To answer the question in the title directly:
Wipe everything, reinstall macOS and restore files from backup (not from the infected machine).
For completeness, it's worth mentioning there exist attacks that e.g. infect the firmware of storage devices, necessitating the entire hardware to be destroyed to ensure 100% safety. Unless you have reason to believe you are being personally targeted by a government, though, this isn't a realistic worry - by contrast, infecting any part of the data actually stored on disk is orders of magnitude easier and a very realistic threat. Even if you were just the victim of an automated, untargeted attack, wiping everything is a necessary precaution.
If an attacker has root access, they can, among other things, replace any binary with their own version that can do whatever they like, meaning that you cannot trust anything on your system anymore. Quite literally anything you try to do might end up doing something completely different. If the hacker wanted, they might make
cat return doctored version of files to e.g. hide log entries showing unwanted activity;
ls could fail to show files added by the hacker; any text editor could pretend to save what you write but actually silently ignore your edits, etc., etc.
Can't I at least keep my files? I have things that were backed up a while ago/aren't backed up at all
The reason you don't want to copy your files over is that there are plenty of non-executable file types that can exploit some vulnerability or other and reinfect your system. Compressed archives of various types and PDFs are common carriers, but by no means the only danger. You're probably safe copying over a plaintext, non-executable text file (remember to not use the compromised OS to do that, though), but remember that the attacer could have changed absolutely anything in absolutely any way they wanted,so treat everything like you would treat a random file accidentally downloaded from a shady website.
You also have to think about why the hacker would do something like that. Replacing
ls with malicious versions is entirely possible, but making the output sophisticated enough to fool you into thinking everything's fine is much more complex. If the hacker just wanted to spy on you, they'd install a keylogger and leave everything else alone. If they wanted to use your machine in a botnet, they'd install the necessary software and leave everything else alone. If they wanted your money specifically, they'd have installed ransomware, and you'd know that already.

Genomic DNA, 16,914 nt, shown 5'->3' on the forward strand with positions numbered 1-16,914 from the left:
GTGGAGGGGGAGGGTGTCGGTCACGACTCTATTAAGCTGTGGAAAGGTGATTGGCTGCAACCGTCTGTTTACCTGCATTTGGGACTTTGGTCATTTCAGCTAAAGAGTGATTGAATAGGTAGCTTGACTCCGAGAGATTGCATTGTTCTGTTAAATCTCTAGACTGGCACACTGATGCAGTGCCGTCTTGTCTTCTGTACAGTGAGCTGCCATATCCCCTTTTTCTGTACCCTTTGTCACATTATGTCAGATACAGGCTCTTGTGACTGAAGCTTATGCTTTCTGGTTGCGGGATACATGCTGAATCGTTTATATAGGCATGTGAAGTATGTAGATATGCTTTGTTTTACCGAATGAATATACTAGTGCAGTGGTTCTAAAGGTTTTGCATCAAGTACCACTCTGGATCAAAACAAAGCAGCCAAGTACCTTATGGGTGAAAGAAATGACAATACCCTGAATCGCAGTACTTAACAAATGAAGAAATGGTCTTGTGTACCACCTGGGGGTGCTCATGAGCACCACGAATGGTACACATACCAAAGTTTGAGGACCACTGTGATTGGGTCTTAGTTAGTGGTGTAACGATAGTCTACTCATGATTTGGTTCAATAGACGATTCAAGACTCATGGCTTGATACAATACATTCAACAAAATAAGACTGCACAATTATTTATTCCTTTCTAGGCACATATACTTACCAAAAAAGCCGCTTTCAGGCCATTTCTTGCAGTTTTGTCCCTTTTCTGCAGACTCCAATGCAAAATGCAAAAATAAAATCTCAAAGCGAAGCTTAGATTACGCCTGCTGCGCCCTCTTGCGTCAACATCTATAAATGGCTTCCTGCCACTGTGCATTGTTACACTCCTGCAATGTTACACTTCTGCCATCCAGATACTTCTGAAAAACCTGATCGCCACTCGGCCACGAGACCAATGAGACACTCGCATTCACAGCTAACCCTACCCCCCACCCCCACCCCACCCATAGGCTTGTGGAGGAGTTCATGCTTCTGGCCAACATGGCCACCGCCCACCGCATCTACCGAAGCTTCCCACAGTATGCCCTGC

None of the above cases involve editing your bash history, or changing the hostname of your machine. A keylogger or similar rootkit can be made virtually undetectable. So while a root attacker can do anything, usually that means you'll never be able to guess they're there, except by e.g. observing your load being higher than usual when your compromised machine participated in a botnet. Or if they didn't mind you knowing they were in, it's much, much easier to just lock a user out (e.g. by changing the account password) than mess with the bash history. (Or, again, ransomware.)
So what happened here and what should you do?
The other answers already describe what I personally agree is the most probable scenario: a few flukes, like the DHCP server changing your hostname. In which case you're uncompromised and fine.
The alternative is that someone manually broke into your machine, and is either clumsily trying to hide it, or intentionally messing with you. This could be a family member, or coworker, or other acquiantance; perhaps they might have shoulder-surfed your password. If that the case and you're certain they didn't install any rootkits or keyloggers in the meantime, then just changing the relevant passwords (root, and your user's) should be enough. But you really can't know what they did or didn't do, and once you already have root access it's utterly trivial to install a ready-made malware package - so if you truly believe someone gained unauthorized root access, then, as explained above, wipe everything.